Kevin Padian (2017)
Structure and evolution of the ankle bones in pterosaurs and other ornithodirans.
Journal of Vertebrate Paleontology Article: e1364651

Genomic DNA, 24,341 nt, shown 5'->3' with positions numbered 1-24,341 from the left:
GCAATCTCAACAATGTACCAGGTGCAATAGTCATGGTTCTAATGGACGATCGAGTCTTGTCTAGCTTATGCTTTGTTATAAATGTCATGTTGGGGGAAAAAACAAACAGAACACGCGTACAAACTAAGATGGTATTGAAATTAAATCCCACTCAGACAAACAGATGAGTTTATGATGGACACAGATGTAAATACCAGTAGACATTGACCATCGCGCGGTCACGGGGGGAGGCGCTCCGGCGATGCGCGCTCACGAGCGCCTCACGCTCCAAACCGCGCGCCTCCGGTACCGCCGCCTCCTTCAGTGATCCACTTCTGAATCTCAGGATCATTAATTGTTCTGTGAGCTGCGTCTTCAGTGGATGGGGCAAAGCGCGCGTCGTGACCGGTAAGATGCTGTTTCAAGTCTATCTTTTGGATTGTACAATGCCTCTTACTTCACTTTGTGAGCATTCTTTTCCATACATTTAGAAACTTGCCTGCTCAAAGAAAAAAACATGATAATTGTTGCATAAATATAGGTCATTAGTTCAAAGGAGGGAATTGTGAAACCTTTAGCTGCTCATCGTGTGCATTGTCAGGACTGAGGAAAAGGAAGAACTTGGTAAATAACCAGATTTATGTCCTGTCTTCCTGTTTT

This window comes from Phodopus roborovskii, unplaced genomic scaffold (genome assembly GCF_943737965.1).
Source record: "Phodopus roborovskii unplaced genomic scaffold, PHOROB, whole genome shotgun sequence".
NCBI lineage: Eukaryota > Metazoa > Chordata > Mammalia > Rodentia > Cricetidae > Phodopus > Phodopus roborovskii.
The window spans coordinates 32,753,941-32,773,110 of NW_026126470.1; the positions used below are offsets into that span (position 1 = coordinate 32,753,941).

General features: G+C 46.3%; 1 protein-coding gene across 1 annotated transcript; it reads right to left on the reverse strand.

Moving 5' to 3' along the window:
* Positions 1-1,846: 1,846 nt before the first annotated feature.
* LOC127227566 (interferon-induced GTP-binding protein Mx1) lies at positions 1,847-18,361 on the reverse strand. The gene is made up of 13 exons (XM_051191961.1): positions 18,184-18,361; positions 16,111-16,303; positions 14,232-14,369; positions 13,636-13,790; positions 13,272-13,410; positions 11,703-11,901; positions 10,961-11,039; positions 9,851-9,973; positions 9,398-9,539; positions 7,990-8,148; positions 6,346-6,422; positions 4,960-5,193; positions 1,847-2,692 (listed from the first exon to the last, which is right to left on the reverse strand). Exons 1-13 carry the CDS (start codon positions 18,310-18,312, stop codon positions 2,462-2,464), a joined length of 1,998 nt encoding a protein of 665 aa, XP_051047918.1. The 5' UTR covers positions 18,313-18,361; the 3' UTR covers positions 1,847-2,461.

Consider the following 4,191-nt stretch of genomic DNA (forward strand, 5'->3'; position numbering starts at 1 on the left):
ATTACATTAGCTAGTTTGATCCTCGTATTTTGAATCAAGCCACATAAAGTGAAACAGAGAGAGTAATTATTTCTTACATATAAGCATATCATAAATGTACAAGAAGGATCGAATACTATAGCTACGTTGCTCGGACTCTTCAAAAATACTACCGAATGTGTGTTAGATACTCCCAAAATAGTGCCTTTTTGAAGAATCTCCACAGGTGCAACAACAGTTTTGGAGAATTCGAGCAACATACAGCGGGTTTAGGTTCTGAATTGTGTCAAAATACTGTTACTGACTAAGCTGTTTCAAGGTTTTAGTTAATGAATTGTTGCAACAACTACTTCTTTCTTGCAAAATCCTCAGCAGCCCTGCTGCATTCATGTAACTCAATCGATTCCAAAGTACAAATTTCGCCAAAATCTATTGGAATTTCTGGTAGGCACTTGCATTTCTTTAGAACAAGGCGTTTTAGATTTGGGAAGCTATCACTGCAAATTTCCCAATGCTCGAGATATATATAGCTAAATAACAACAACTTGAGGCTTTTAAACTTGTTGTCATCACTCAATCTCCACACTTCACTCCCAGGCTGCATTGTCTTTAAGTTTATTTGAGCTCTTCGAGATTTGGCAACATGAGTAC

The ankle bone assembly of pterosaurs has received little attention, even though it is critical for understanding the functional morphology of the leg and the foot and has far-reaching implications for interpretations of stance and gait in ornithodirans in general, as well as for any role the leg may have had in the flight of pterosaurs. Of particular importance are the distal tarsal bones, which are seldom preserved clearly. Their concave proximal facets articulate with the medial and lateral condyles (comprising the astragalus and, at least basally, the calcaneum) of the tibiotarsus. Distally, they articulate with metatarsals II–IV, and the relatively large metatarsal V articulates on the distolateral side of the lateral distal tarsal. The homology of these bones in pterosaurs can be established with reference to other early-branching ornithodirans, and the morphology of the bones implies similar functional roles and ranges of motion. The medial distal tarsal is likely the fusion of distal tarsals 2 + 3, and the lateral distal tarsal is distal tarsal 4, a pattern reflected in ontogeny. The pterosaur ankle was capable of plantarflexion, but adduction and abduction of the feet were greatly limited. A synoptic survey of available tarsal bones of pterosaurs shows that the morphology of these bones remained relatively unchanged from the most basal pterosaurs to the pteranodontids and the azhdarchoids. Comparisons among a variety of ornithodirans show that the basic functional pattern did not vary importantly, although some ornithodiran subgroups evolved unique schemes of development and sequential ossification.